The Pentagon has awarded a $171 million contract to a California-based consortium to develop wearable electronic devices as part of a push to work more closely with Silicon Valley.
Defense Secretary Ash Carter announced the award for the so-called FlexTech Alliance, a group of companies, nonprofits, labs and universities -- from Apple Inc. to Boeing Co., from the Cleveland Clinic to MIT -- during a speech Friday at Moffett Field in Mountain View, California, which is also home to Google Inc.
The Air Force Research Laboratory will manage the agreement, which combines $75 million in federal funding over five years and more than $96 million from industry, academia and local governments. The money is designed to spur innovation in manufacturing technologies, from smart bandages to self-monitoring weapons systems to wearable devices, according to a press release.
"Flexible hybrid electronics have the power to unleash wearable devices to improve medical health monitoring and personal fitness; soft robotics to care for the elderly or assist wounded soldiers; and light weight sensors embedded into the very trellises and fibers of roads, bridges, and, and other structures across the globe," it states.
The Air Force Research Laboratory has been testing dozens of wearable technologies as part of an experimental program nicknamed "Batman." Lab officials showed off some of the innovative products during recent exhibition at the Pentagon.
The gear included a wrist mount designed to hold a cell phone or tablet computer, gloves with red and fiber-optic lights, and a new-and-improved signal gun for air traffic controllers. They’re all part of a family of wearable or portable technologies for the so-called Battlefield Air Targeting Man-Aided kNowledge, or Batman, demonstration program.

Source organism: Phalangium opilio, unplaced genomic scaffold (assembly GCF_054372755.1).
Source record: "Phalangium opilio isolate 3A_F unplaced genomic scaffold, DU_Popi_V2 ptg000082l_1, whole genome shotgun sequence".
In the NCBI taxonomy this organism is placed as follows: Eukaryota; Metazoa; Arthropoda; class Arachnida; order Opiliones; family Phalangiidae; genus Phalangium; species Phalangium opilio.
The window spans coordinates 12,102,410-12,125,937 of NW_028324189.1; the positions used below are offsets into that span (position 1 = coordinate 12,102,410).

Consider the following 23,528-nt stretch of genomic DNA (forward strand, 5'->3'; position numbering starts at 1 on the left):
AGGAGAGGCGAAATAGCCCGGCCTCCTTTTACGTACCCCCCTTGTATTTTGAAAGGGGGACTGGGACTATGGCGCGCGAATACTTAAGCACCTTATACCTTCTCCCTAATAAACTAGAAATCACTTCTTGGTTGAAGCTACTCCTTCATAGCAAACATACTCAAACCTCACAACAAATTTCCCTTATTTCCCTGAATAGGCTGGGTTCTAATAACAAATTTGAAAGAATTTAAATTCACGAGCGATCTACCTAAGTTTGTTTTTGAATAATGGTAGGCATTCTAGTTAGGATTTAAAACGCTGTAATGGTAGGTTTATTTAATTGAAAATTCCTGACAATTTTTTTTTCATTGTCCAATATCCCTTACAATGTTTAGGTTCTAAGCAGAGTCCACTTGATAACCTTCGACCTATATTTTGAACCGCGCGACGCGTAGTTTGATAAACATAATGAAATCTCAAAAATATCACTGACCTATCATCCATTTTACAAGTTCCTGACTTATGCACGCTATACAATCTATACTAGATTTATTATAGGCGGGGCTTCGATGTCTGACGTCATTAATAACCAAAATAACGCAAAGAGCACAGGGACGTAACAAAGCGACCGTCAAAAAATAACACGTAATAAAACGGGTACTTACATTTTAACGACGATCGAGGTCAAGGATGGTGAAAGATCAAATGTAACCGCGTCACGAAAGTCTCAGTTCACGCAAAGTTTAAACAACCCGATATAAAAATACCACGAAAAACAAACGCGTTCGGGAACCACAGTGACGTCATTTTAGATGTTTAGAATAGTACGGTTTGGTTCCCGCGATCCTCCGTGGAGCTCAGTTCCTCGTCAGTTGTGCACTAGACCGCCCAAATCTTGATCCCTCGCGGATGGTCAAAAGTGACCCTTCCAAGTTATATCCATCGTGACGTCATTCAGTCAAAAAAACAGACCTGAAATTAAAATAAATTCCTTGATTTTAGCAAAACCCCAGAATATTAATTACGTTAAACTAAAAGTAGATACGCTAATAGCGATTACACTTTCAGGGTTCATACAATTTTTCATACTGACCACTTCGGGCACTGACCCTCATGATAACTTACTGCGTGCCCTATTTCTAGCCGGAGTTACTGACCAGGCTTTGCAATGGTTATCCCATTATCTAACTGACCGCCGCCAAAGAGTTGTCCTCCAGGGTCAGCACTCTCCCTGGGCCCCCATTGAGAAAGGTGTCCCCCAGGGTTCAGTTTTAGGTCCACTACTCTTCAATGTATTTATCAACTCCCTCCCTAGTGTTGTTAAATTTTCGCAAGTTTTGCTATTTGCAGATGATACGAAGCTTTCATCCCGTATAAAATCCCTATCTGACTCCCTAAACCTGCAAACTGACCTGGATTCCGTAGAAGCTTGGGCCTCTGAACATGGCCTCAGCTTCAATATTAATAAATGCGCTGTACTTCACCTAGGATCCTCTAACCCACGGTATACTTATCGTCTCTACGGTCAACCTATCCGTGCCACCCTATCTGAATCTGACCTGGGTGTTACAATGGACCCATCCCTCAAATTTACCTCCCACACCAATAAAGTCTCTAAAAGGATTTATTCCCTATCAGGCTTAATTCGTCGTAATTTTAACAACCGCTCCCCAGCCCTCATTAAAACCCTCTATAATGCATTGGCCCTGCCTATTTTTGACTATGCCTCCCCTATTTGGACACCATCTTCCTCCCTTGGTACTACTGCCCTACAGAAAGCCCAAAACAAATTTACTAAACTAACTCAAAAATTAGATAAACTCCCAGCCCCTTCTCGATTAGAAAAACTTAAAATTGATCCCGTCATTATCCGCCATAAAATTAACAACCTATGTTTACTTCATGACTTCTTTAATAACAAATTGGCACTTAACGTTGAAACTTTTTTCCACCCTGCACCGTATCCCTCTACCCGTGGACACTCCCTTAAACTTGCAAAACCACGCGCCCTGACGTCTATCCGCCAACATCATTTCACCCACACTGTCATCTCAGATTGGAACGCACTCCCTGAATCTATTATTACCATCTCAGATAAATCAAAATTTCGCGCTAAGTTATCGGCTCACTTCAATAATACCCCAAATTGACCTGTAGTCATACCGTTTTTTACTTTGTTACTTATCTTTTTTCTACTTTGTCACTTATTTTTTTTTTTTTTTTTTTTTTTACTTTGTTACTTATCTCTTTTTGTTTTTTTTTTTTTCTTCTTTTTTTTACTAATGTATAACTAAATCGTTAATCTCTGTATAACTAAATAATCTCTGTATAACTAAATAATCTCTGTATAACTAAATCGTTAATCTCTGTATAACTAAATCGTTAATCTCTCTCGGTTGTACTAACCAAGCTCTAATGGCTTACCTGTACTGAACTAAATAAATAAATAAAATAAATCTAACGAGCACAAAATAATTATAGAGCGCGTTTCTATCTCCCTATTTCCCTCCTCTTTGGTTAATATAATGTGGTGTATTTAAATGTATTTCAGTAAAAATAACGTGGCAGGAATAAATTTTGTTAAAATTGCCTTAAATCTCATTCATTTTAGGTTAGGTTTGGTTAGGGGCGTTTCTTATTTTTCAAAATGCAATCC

According to the Pentagon release, manufacturing electronic components onto stretchable substrates will have many defense-related applications, including the following:
• Revolutionizing electronic wearable information devices to monitor vital signs and physical states to optimize health and lifestyles decisions. • Dramatically improving medical technology delivery—through biomarkers and device implants—which can monitor vital signs for the elderly, those with chronic conditions, and our soldiers during combat. • Enabling embedded sensors to monitor the state of commercial automobiles and aircrafts operating in harsh environments such as undersea pressures or extreme temperatures. • Improving security operations, with applications in light weight robotics, as well as, next generation imaging and sensing capabilities, used across the entire spectrum of land, air, sea, and space-based systems. • Dramatically reducing the electronic systems package size and weight through electronics that conform to complex shapes such as aircraft wings or unattended vehicle platforms, and integrating electronics in clothing and fabrics.After announcing the award, Carter was scheduled to hold his first-ever roundtable of Silicon Valley leaders at Defense Innovation Unit -- Experimental, or DUIx.